- I think there were only a couple of mis-matches between what I experienced and what was expected by the cue-cards. They were that in one case an OrderId1 field on the editOrder screen needed a numeric converter added, and in another case there was a default value that needed to be added (0) for a field/column in the orders entity (order version id or something like that).
- The page flow diagram has been enhanced. Running an app now needs to be done with respect to this page flow diagram.
- There are several more WEB-INF xml files that are created as part of the development process.
- View Accessors are used a lot to do LOV/Menu/Drop-down list functionality. These are connected at the entity level also. I am pretty sure such work would have had to have been done programmatically if at all in JDev 10g ADF.
- View Criteria functionality also would have been done programmatically in 10g; now much is declarative...i.e., done through wizards and dialogs. View Criteria seem to be intimately connected to Search sections of a form. In 10g there were several ways to make these search forms happen. With the help of the ADF Developer Guide these different methods were not so bad, but there with View Criteria, now you can drag and drop such a Search Form region onto your page. Also you apparently do not have to redefine a new query for each search form you want to create...just a new search criteria. Also I notice there is a new ADF Faces component called af:query.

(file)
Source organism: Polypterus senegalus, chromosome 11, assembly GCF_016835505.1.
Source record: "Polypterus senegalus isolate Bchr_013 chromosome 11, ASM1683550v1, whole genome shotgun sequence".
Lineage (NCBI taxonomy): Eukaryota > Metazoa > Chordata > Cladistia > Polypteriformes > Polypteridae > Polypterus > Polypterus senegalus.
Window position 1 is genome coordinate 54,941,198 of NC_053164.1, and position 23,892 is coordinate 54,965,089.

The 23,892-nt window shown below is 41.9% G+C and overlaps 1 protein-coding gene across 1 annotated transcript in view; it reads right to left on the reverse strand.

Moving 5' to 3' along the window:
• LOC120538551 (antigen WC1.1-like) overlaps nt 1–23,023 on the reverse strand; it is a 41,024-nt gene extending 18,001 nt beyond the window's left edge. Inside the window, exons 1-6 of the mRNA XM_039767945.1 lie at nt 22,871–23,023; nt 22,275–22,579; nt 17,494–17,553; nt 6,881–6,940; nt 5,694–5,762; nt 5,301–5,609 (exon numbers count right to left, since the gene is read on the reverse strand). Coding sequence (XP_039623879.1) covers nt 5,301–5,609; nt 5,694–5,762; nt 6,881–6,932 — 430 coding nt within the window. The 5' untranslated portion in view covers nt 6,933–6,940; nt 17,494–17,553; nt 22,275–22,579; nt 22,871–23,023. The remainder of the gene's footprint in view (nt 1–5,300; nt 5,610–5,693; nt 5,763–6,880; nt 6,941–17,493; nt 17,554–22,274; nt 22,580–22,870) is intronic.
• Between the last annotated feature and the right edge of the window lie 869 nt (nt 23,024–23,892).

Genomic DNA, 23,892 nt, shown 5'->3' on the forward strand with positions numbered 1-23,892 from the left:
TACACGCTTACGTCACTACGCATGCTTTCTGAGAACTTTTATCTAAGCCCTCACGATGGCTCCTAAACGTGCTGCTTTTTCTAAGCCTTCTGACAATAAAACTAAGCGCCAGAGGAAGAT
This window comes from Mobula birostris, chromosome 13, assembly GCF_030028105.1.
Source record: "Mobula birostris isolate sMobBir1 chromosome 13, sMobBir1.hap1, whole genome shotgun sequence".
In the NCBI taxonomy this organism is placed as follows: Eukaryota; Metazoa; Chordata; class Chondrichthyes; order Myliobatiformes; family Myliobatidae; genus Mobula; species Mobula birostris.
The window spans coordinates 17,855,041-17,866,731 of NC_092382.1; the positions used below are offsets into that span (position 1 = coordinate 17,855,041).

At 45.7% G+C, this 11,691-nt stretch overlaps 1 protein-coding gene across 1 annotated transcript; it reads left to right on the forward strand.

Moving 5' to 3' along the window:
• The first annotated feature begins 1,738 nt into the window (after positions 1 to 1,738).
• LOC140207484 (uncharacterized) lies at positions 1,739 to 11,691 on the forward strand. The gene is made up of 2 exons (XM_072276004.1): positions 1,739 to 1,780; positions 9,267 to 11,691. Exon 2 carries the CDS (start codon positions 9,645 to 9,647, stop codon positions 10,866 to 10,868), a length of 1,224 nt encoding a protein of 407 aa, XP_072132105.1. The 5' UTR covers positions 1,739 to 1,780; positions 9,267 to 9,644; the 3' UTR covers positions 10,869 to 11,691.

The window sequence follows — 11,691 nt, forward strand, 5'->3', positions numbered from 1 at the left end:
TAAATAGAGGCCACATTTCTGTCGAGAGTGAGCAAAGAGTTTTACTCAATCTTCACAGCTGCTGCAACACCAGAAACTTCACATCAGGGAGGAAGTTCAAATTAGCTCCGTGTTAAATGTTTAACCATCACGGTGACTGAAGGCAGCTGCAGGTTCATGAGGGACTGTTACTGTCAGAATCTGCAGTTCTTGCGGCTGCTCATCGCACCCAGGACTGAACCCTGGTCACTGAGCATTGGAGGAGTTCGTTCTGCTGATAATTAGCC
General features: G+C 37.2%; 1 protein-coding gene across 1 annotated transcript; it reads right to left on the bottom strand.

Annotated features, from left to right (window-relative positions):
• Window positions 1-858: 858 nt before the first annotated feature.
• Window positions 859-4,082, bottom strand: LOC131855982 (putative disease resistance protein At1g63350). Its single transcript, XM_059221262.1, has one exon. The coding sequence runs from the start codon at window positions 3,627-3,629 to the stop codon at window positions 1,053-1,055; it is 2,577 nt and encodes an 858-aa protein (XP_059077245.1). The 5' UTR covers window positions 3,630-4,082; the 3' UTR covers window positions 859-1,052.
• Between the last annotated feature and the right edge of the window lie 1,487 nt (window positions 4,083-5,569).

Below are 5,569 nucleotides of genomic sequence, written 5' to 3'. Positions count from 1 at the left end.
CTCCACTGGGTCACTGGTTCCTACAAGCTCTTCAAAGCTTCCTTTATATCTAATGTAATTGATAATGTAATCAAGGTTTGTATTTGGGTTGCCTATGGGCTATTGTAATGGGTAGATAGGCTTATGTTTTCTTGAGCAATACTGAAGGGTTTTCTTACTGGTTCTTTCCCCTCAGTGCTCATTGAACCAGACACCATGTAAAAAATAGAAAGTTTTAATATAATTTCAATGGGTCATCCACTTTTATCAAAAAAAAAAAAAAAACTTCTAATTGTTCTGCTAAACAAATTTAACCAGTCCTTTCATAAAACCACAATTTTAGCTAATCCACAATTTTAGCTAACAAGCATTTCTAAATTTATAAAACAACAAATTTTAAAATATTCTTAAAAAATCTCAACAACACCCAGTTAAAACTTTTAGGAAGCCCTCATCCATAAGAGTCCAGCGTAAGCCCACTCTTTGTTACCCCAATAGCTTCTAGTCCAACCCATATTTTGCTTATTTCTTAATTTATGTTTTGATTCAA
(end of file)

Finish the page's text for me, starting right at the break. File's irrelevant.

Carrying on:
I will post some more thoughts as I finish up these cue cards. I think these will be a great warm up to actually working with 11g on a daily basis.
Wednesday, February 4, 2009
My goodness: if you don't study this site you are really missing out. What a lot of work those Oracle guys and gals have done!!!!!
This demo app shows all the rich client components and what they do. You can also view the usage of each of them. Incredible.
Also if you want to download this app to study it you can do that as well...
Just click on http://www.oracle.com/technology/products/adf/adffaces/11/doc/demo/adf_faces_rc_demo.html
In there is a war file you can download. Take that war file and import it into a Generic application as a project. In the new project dialog there is an option to create a new project from a war file.